Nearly half of Christmas crafters are selling these goods all year round rather than limiting festive sales to the few months prior to December, according to new research from small business insurer, Direct Line for Business.

November and December still remain the most profitable months for Christmas crafters, with businesses making an average of 39 per cent more during this time, equating to an estimated £92,000 worth of additional stock over these two months.

While some companies are proving there is a demand for festive cheer all year, pop up businesses are extremely popular at Christmas. The research reveals almost one in five (18 per cent) businesses selling goods at Christmas markets only open for the festive season.

Sole traders Christmas crafters

This is supported by analysis by Direct Line for Business into the number of self-employed workers in the months leading up to Christmas. There were up to 124,000 more sole traders active between October and December last year than the average for the whole year, representing an increase of 2.7 per cent.

More than a quarter (26 per cent) of companies we spoke to believe it is imperative for craft businesses to make changes to the stock they sell over the festive season to drive additional sales.

Nick Breton, head of Direct Line for Business, thinks that it’s interesting to see how festive trading has evolved. Previously, businesses tailored their stock to reflect the holiday season they are targeting, but now we’ve seen an appetite among consumers for Christmas products all year round.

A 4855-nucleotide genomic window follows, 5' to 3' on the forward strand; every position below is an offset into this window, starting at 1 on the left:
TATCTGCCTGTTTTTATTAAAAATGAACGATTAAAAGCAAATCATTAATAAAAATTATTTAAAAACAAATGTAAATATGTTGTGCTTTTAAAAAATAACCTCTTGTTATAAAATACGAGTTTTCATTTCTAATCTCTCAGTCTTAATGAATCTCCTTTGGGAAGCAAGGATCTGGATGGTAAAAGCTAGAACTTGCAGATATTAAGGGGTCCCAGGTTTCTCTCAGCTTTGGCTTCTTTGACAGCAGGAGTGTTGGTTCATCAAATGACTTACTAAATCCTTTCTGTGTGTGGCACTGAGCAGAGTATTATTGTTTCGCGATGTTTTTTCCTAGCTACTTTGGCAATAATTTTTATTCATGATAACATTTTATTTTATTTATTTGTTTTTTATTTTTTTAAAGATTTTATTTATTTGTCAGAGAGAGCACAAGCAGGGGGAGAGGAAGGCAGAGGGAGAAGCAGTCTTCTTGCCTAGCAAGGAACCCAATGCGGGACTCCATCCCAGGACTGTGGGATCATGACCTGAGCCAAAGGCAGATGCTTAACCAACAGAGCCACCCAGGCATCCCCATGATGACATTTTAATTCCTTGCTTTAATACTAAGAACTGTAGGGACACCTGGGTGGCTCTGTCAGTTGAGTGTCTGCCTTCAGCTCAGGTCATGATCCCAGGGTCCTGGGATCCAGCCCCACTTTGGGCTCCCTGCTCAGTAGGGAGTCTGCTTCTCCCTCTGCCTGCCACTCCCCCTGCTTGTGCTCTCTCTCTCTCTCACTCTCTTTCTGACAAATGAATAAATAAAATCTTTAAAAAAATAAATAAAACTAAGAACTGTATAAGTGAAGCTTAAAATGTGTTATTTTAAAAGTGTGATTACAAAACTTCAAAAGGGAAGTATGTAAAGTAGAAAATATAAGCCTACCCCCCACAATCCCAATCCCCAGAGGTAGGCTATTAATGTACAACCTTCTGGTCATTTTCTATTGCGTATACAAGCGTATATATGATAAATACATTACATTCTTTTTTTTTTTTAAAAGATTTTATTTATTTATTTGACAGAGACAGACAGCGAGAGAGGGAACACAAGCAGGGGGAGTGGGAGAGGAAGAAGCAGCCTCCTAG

Breton says, ‘There’s definitely been a shift in the way consumers shop as many take advantage of seasonal fairs and pop ups to buy their Christmas shopping earlier and under one roof.

‘Christmas crafters selling at markets and fairs may not realise they are effectively running a small business and should check they are adequately covered with the right business insurance to in case anything should go wrong.’

Festive businesses are extremely effective at stock management. Following the Christmas rush, just 13 per cent of stock is left unsold while more than a third of companies claim to have no stock left when festive trading ends.

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